- Fenchurch Street
- West from Aldgate at No. 1 to No. 65 Gracechurch Street (P.O. Directory). In Aldgate, Langbourne, and Bridge Wards.Earliest mention found in records : "Street of Fanchurche," 1337 (Ct. H.W. I. 424).Other forms : "Fancherch Street," 1348-9 (ib. 520). "Fancherchstrete," 1369 (ib. II. 131). "Fanchirchestrate," 1372-3 (ib. 152). "Vanchyrche Strett," 1547 (Hist. Carp. Co. 386). "Fenne Church streete" (S. 201).In 1408 it seems to be referred to as "Colmanstrete," as mention is made in a Will of that date of "St. Katherine Colman near Colmanstrete otherwise called Fanchirchestrete" (Ct. H.W. II. 378).Stow says it took the name of "Fennie" or moorish ground through which the stream of "Langbourn" ran, but he adds that some people thought the name came from "faenum" of the hay sold at Gracechurch Market (S. 201).This second derivation certainly seems the more probable of the two, as there are no records to prove the existence of the mythical "Langbourne" stream, nor to support the theory that the locality was low-lying or marsh land, while the present levels certainly indicate the contrary. It must be remembered that the street actually took its name from the church of "Fenchurch," viz. St. Gabriel Fenchurch, which stood in the middle of the street until destroyed by the Great Fire of 1666 and not rebuilt. The site of the church was on the higher ground of the City.Roman remains found at a depth of 16 ft. The Roman level was at a depth of 12-14 ft. (Arch. XIX. 153). At No. 37, opposite to Cullum Street, a tessellated pavement found at a depth of 11 ft. 6 in. (R. Smith, 58). Walls found from Lime Street to Cullum Street.Burial ground found under the western end of the street, but no traces of the "bourne" (Arch. LX. 230). The ground rises 3 ft. from Mincing Lane to Gracechurch Street and the ancient surface at a depth of 17 ft. has the same inclination (Tite, Xviii.).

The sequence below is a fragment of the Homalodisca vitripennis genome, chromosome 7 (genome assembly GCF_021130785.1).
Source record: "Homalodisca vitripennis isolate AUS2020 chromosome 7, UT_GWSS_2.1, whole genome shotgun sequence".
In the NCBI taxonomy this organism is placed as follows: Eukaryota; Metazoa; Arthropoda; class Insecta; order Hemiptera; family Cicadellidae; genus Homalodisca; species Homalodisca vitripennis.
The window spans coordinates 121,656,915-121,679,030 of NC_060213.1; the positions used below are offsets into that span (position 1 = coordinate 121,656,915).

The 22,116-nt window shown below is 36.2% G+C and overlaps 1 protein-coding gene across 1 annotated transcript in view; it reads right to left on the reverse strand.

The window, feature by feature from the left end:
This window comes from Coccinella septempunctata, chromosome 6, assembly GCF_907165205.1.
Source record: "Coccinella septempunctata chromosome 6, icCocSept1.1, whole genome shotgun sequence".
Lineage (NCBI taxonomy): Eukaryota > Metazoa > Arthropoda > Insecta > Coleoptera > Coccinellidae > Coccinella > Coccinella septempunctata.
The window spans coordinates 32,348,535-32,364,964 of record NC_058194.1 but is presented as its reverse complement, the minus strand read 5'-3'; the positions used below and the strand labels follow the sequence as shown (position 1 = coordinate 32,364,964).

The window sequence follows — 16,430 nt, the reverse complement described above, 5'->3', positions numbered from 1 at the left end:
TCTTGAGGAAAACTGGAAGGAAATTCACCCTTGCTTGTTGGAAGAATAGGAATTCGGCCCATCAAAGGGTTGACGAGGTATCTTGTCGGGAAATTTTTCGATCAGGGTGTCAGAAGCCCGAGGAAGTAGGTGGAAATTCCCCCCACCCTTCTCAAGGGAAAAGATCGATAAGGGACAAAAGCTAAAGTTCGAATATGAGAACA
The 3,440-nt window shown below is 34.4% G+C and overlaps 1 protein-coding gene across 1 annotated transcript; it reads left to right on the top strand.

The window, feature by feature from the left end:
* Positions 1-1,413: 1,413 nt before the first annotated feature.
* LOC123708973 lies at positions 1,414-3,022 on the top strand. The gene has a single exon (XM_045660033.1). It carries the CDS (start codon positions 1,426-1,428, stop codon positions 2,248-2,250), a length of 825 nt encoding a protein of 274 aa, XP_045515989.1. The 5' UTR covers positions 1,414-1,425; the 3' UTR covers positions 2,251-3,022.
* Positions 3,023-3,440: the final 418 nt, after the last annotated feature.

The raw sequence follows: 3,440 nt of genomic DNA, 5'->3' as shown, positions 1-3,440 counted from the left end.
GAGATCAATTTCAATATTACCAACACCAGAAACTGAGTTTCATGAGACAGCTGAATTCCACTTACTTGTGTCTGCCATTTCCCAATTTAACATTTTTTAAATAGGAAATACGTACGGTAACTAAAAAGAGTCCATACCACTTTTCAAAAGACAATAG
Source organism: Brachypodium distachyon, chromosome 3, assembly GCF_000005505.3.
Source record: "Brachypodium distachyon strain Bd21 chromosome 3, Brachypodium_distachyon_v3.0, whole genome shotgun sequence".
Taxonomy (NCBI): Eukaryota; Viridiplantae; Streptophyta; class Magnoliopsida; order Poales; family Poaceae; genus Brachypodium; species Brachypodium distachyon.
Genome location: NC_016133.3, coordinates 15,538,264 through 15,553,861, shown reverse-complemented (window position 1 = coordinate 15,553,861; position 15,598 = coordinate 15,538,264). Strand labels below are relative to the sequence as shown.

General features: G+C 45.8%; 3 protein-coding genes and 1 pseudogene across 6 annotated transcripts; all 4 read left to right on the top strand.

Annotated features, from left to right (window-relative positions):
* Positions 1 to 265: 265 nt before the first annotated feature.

A Dictionary of London. Henry A Harben. 1918.